3

They both look pretty standard to me. Normally you remove the lock nut and cones from one side. The bearings should be visible and fall out (careful to catch them all.). The axle should then just push through to the other side. If you can see the bearings (or they fell out), a gentle tap, with a light hammer may be needed (although i cannot imagine why) to ...


3

I have figured out two options: The less elegant option is just putting some washers on the end of your axle, such that they lie between your locknut and the dropout when the wheel is installed. You have to fiddle with the washers every time you take off your wheel, but they will do the job. If you want to avoid that, you have to put them inside the ...


3

The reason for the bent axles is primarily due to your riding a bike with a freewheel. Freewheels (as opposed to a freehub) have a length of unsupported axle on the drive side of the bike that is vulnerable to bending. That is the primary reason why freehubs were invented. As the bike industry moved more and more gear sprockets (6, 7, 8) this meant a wider ...


3

I don't think all Maxle's are the same, but I've had two different types and each could be tightened in a slightly different way. With one (I believe an older design) there is a 6mm hex bolt on the lever end which you can tighten/loosen to affect how tight the lever is. See an example of this here: ...


3

This is not a 'legitimate' reason to avoid quick releases. Just like anything in life, there are low and high quality offerings, and there is good and bad luck. Your friend either has a low quality wheel or bad luck. The bar for quality on a BSO is pretty low, so even if his is nicer than yours, it might still not be high quality. All my wheels besides ...


3

My guess is that by the time the first bottom bracket (crank axle) was replaced the left side pedal arm was also damaged. When you installed the damaged crank arm to the new axle it worked for awhile. You are now at the point that you have a worn arm and a worn crank axle. Replacement of just one of the components will result the premature failure of the ...


3

Either your cones are coming loose, or the bearings are absolutely fried. I had this same thing happen to me when I was first getting into bikes. The hub was loose, I tightened it, I went for a ride, the hub was loose again. I finally got up the nerve to take the hub apart (yeah, I was pretty n00b back then). The cones and cups were damaged unbelievably. ...


3

You should have no issues from a frame stand point. Just make sure you keep a good chain line and you're good to go! There are lots of 1x10 QR bikes out there. And with the popularity of the 1x10 these days your options will be abundant. Also you will want to look into Narrow/wide chainrings for the front if you haven't already. With a good one a chain ...


2

A standard, non-exotic QR axle can be easily replaced with solid. In fact, many bike shops would have the replacement axle in stock. It does require fairly complete disassembly of the hub, though, and a touch of skill in properly "pre-loading" the bearings on reassembly.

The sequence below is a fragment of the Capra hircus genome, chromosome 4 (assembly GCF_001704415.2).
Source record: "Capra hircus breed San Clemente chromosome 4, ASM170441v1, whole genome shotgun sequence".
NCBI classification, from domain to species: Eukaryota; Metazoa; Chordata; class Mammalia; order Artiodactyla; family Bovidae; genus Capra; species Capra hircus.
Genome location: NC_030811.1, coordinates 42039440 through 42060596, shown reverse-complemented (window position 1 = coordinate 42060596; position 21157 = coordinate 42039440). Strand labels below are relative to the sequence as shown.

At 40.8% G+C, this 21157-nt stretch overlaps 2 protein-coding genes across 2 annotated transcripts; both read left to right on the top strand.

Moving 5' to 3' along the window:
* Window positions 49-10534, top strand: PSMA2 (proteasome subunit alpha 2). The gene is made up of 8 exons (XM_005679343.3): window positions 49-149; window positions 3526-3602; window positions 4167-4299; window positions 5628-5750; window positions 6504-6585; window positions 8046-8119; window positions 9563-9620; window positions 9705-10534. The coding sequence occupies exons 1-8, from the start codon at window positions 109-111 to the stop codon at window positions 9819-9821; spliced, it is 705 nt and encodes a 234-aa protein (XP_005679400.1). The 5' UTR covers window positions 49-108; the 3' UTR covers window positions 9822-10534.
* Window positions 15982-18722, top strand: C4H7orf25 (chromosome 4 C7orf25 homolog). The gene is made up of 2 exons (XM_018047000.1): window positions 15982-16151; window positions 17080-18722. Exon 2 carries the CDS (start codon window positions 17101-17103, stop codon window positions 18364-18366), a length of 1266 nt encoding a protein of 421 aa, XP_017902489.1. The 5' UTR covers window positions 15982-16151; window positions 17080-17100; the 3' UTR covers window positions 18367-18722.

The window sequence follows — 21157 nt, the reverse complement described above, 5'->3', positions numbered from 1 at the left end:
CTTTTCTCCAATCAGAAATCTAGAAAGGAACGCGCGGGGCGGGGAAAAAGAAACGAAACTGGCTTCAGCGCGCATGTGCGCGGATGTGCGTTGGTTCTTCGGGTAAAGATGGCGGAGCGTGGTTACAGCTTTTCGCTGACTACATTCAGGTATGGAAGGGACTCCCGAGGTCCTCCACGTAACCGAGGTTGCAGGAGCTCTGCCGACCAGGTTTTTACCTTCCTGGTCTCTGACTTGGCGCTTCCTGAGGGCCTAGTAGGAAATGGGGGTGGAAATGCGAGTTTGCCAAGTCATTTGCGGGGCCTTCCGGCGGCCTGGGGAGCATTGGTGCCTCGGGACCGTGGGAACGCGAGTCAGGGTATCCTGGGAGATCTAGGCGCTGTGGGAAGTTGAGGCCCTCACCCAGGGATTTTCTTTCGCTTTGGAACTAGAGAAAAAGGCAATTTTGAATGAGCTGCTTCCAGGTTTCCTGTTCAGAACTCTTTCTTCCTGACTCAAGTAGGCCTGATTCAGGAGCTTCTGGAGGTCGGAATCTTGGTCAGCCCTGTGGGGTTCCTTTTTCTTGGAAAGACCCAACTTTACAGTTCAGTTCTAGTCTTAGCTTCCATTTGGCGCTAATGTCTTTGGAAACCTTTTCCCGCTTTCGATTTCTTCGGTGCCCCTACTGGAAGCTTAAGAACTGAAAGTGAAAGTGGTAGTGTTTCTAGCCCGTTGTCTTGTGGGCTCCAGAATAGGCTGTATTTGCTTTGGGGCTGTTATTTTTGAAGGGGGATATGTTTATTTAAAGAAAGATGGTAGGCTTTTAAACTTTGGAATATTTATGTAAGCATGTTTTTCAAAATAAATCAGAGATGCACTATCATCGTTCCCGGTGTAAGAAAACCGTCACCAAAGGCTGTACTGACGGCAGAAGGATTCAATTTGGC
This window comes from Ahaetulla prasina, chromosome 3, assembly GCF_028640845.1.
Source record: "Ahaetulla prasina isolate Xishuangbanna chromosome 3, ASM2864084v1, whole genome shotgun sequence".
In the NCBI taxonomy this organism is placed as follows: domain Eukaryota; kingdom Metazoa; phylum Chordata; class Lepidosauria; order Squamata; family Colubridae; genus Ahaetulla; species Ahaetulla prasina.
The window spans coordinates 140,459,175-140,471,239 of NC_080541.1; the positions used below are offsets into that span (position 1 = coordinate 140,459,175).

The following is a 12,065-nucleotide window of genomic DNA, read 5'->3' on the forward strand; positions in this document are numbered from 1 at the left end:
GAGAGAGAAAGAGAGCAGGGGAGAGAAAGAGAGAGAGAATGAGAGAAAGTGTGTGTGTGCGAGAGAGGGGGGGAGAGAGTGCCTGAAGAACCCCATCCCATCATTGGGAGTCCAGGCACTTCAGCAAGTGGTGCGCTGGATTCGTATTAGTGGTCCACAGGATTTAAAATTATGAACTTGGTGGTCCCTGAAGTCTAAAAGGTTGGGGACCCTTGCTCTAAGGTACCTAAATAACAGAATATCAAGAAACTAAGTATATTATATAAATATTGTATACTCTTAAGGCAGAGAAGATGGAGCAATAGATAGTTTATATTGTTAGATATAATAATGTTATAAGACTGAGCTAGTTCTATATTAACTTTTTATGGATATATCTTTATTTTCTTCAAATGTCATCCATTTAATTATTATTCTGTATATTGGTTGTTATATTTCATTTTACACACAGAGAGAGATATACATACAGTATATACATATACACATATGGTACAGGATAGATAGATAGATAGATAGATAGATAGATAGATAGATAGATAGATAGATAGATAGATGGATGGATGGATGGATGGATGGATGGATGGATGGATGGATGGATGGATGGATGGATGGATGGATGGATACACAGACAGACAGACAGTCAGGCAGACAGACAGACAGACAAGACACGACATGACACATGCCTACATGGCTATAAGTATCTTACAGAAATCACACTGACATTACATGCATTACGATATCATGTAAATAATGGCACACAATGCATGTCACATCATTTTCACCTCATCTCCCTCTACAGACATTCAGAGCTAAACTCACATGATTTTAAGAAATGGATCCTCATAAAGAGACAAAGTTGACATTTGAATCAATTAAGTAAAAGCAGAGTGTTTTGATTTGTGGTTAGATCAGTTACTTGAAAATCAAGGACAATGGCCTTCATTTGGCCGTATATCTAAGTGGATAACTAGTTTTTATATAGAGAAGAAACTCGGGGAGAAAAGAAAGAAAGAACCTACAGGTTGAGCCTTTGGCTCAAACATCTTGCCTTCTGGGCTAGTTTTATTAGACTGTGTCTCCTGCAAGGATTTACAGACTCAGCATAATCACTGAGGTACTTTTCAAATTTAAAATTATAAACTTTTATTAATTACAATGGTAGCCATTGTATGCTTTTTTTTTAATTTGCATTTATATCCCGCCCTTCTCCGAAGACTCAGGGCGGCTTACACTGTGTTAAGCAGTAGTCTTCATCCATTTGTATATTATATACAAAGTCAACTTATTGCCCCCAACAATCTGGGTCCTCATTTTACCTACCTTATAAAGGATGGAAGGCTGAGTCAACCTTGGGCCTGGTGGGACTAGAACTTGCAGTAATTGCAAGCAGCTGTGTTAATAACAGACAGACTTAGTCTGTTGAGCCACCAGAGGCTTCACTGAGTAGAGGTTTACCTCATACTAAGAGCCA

2

http://surlybikes.com/parts/hubs_v1 says "This is a common size so it’s easy to find replacements should the need arise or to swap axles if, for instance, you have a QR axle and want to go solid", so it should be easy enough. Based on the photos, you might want some cone wrenches even though with cartridge bearings there aren't actually cones as such. As the ...


2

If your LBS mechanic looked at it, and said it wouldn't work, why would any of us second guess a professional on a project which can't even look at? There are many reasons I can think of why doing so is a bad idea, even if it works technically. The biggest reason I can think of for it not working technically is that an axle for a sealed bearing hub has ...


2

Not much maintenance required. Just apply grease very lightly on the axile before inserting, make sure it is a thin layer evenly spread on the whole length. This helps for insertion and prevents seizure. We don't want seizure here, as it is a pain to get out the stuck through axile.


2

It sounds like your Rear wheel is sliding around in the rear dropouts and you wind up loosing tension on the chain. It's really a common thing on single speed and fixed gear bikes, you should make sure the tension is set properly when you ride. If you have rear facing horizontal dropouts (track dropouts) that go straight back, then the axle can slide in ...


2

I'm not 100% certain how the DT Swiss centerlock works but it seems like its a way to attach a 6 bolt brake rotor to their hub. What may have happened is that since your center lock was lose: it allowed the rotor to work against the 6 posts on the adapter causing some wear it allowed the adapter to work against the hub, also causing some wear. I'm not ...